Before I got the game, I had looked at the screenshots so I knew how great the visuals would be. But I was completely unprepared for the quality of the soundtrack. I was expecting it to be good, but wow. The soundtrack is simply incredible. It always seems to perfectly compliment what's onscreen to convey exactly what it wants to. The combination of visuals and soundtrack are able to perfectly manipulate your emotions so that you are always feeling exactly what is intended, making key story moments so much more impactful. If you appreciate visuals and soundtrack, you cannot miss this game.


Ori and the Will of the Wisps is a metroidvania, meaning much of the progression is locked behind obtaining new abilities which allow you to go back to old areas and explore new places. While I enjoyed it towards the end of the game, at the beginning I actually found this model of progression quite frustrating. Particularly annoying was when it wasn't clear whether I was able to clear an obstactle yet, or if I needed a new ability to do so. Sometimes it was very unclear what I needed to do or where to go. Overall, this became a minor issue, but towards the opening I did find this quite frustrating.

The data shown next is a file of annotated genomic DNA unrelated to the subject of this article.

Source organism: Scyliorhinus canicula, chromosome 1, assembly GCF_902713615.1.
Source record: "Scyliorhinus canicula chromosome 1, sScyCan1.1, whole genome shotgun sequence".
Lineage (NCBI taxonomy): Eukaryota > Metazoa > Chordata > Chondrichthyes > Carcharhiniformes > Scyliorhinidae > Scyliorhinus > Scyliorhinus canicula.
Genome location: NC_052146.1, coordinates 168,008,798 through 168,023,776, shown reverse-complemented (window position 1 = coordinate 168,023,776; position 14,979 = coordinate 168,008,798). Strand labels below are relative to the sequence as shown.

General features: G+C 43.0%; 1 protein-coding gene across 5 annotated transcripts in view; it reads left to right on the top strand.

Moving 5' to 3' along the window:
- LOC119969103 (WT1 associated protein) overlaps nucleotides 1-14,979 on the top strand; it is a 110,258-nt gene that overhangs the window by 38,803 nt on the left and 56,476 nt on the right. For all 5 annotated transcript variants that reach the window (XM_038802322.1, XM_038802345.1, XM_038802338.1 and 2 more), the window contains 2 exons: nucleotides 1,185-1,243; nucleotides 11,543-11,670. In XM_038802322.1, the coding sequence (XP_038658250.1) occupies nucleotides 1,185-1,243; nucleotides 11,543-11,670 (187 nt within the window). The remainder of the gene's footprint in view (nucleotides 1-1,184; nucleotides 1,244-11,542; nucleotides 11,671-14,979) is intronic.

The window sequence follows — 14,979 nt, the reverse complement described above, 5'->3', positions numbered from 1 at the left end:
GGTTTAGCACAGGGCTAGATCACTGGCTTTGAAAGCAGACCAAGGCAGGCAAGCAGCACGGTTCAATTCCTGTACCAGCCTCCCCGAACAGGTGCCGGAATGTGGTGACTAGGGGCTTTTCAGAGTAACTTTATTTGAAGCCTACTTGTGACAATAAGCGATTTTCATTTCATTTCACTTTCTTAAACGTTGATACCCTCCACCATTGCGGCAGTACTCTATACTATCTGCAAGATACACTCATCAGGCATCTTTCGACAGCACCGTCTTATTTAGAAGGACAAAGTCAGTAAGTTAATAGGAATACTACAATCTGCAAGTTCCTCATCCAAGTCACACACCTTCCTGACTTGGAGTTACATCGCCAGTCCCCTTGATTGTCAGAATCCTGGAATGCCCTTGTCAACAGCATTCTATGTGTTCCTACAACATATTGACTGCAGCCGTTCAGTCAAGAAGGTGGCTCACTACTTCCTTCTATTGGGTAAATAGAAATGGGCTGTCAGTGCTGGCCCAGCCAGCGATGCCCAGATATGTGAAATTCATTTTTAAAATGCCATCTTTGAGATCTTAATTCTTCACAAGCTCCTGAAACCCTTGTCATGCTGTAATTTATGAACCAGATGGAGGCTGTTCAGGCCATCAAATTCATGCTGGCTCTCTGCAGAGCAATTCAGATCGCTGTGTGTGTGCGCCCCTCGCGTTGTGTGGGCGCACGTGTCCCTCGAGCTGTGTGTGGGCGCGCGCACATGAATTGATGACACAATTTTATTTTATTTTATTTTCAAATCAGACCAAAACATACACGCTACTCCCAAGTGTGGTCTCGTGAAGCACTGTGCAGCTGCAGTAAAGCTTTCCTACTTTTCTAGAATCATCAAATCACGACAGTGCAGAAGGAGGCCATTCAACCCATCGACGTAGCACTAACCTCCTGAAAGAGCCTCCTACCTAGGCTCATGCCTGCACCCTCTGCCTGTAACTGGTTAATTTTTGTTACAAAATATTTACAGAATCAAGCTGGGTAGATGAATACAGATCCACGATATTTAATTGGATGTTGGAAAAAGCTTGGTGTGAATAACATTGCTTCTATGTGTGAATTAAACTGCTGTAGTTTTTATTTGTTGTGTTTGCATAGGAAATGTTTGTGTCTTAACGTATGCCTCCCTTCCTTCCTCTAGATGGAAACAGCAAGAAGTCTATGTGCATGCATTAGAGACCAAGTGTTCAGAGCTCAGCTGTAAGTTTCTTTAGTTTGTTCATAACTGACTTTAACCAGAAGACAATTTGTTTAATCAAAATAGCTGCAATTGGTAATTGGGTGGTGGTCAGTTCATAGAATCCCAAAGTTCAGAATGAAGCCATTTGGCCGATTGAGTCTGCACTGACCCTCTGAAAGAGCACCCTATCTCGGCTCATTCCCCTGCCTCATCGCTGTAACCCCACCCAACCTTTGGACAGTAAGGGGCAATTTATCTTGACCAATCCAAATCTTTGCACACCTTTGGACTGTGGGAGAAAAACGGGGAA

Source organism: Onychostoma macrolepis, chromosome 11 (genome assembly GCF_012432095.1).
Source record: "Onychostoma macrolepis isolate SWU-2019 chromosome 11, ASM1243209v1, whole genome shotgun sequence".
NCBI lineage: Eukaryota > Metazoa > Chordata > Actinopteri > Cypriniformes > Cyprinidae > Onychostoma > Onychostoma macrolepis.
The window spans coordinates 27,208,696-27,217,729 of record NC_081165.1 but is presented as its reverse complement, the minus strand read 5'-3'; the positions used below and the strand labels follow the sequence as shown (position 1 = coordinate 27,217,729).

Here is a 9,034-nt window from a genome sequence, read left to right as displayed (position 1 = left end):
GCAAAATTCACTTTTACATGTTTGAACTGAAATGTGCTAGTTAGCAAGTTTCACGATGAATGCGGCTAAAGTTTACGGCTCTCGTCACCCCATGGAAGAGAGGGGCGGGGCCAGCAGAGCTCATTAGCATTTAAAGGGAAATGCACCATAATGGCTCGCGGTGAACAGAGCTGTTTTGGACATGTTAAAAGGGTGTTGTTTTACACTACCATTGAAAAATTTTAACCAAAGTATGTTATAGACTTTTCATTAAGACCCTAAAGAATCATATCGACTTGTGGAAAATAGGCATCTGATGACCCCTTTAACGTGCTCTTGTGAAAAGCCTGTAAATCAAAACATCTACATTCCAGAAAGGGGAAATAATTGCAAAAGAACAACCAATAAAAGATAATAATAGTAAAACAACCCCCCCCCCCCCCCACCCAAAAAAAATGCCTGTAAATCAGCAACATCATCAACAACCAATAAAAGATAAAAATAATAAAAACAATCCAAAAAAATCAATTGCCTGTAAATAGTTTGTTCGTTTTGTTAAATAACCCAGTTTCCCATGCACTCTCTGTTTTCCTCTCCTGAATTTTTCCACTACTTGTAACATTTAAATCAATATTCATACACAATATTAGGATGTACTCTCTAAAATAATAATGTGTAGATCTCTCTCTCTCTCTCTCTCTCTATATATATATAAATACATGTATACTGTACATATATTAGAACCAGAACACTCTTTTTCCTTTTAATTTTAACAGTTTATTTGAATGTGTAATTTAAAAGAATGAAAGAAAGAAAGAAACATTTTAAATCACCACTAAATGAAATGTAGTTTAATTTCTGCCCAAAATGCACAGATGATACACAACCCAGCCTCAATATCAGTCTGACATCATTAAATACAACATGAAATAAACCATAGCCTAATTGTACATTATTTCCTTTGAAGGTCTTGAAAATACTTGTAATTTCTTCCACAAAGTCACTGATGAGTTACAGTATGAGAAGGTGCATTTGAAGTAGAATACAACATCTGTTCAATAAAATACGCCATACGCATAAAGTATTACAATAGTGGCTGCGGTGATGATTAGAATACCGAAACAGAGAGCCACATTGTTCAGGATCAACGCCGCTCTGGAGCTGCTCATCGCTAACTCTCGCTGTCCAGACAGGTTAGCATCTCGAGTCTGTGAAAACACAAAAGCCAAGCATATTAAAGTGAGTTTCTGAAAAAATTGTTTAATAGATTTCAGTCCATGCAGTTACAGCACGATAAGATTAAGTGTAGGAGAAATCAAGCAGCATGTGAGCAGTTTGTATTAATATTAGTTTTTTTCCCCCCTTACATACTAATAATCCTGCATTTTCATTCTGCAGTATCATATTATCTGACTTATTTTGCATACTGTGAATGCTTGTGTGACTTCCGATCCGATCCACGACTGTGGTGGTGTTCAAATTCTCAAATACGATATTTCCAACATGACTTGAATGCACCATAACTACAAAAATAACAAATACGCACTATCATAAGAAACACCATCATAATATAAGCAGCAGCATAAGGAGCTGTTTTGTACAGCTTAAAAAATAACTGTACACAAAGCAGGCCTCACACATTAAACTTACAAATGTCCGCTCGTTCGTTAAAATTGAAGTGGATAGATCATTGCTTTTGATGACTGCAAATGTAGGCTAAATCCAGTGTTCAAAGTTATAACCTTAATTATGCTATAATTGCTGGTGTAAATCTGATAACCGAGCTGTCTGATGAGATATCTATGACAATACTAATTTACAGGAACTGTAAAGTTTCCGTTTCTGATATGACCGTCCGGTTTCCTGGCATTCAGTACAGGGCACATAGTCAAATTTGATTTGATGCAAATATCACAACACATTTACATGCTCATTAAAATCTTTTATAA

The platforming is precise and well executed. Something interesting to note is that Ori has health points for platforming, giving you chance for a few mistakes. While I personally prefer faster paced precision platforming with 1 life, Moon Studios have done a very good job at making the platforming precise yet also allow for mistakes in exchange for hitpoints. Initially, the platforming is fairly standard, however there are lots of unique mechanics that you unlock which are really fun. The bash ability is a real highlight as it allows you to plan a route and stay airbourne for an extended period of time. The decision to allow bashing of enemies is also genius as it has applications in both platforming and combat, and it makes enemies useful to reach new locations.